Supreme Court Litigator to Argue for Non-PC Side in Judge Influence Case
Posted Feb 17, 2009 2:14 PM CST
By Debra Cassens Weiss
Andrew Frey will appear before the U.S. Supreme Court on March 3 for his 65th oral argument there. He will be advancing the politically incorrect side of a case about the influence of political campaign contributions on judicial rulings.
Frey, of Mayer Brown, represents A.T. Massey Coal Co., whose chairman contributed $3 million to advance the West Virginia Supreme Court campaign of Brent Benjamin, Legal Times reports. Benjamin won the election and ruled on behalf of Massey in a $50 million case. More than 40 groups, including the American Bar Association, support the other side in 11 amicus briefs, according to USA Today.
At issue is whether the Constitution required Benjamin’s recusal.
Frey will argue states can oversee campaign ethics without federal intervention, the Legal Times story says. “There’s no need to create a new due process right,” Frey told the publication. He argues that his opponents are backing a due process standard that is “utterly boundless” and unworkable.
Arguing for the politically incorrect side of a case “makes it more fun,” Frey told Legal Times. His opponent is former solicitor general Theodore Olson of Gibson, Dunn & Crutcher, who has argued 52 Supreme Court cases.
The New York Times calls the case one of the most important of the term. The newspaper says it could change the way judicial elections are conducted and the way cases are heard in the 39 states with judicial elections.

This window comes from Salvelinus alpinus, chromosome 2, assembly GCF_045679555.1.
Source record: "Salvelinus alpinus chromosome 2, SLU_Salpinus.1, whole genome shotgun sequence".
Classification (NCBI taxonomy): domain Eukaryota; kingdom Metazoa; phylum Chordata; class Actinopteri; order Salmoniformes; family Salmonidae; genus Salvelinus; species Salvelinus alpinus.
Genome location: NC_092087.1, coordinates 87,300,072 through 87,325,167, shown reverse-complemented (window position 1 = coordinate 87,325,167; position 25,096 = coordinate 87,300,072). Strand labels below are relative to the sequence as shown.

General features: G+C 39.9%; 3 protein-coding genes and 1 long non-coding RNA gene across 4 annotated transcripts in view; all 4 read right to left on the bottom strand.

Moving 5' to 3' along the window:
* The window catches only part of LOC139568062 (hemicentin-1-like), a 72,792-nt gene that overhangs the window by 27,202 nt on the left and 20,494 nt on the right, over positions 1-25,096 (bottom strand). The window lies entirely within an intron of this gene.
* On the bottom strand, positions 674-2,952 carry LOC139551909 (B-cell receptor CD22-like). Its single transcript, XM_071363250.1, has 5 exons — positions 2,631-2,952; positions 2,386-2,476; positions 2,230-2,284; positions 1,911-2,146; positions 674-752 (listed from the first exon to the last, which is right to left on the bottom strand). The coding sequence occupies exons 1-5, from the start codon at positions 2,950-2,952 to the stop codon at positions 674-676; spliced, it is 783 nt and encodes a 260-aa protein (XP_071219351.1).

The case is getting attention as a USA TODAY/Gallup Poll taken this month found that 89 percent of those surveyed believe the influence of campaign contributions on judges' rulings is a problem. Fifty-two percent said it was a "major" problem.
Massey’s chairman and chief executive officer, Don Blankenship, told the Times he didn’t contribute $3 million to television ads in hopes that Benjamin would vote for his company in litigation. “I’ve been around West Virginia long enough to know that politicians don’t stay bought, particularly ones that are going to be in office for 12 years,” he said. His real beef, he told the Times, was with the incumbent, Warren McGraw, and his rulings against corporate defendants.
But some of Blankenship’s ads didn’t emphasize the corporate rulings. Instead the “arguably misleading” ads emphasized a ruling that McGraw had joined freeing a sex offender, according to the Times. “That killed him,” Blankenship said of the ruling.
The ABA Journal covered the case in the February issue.
Hat tip to Legal Ruralism.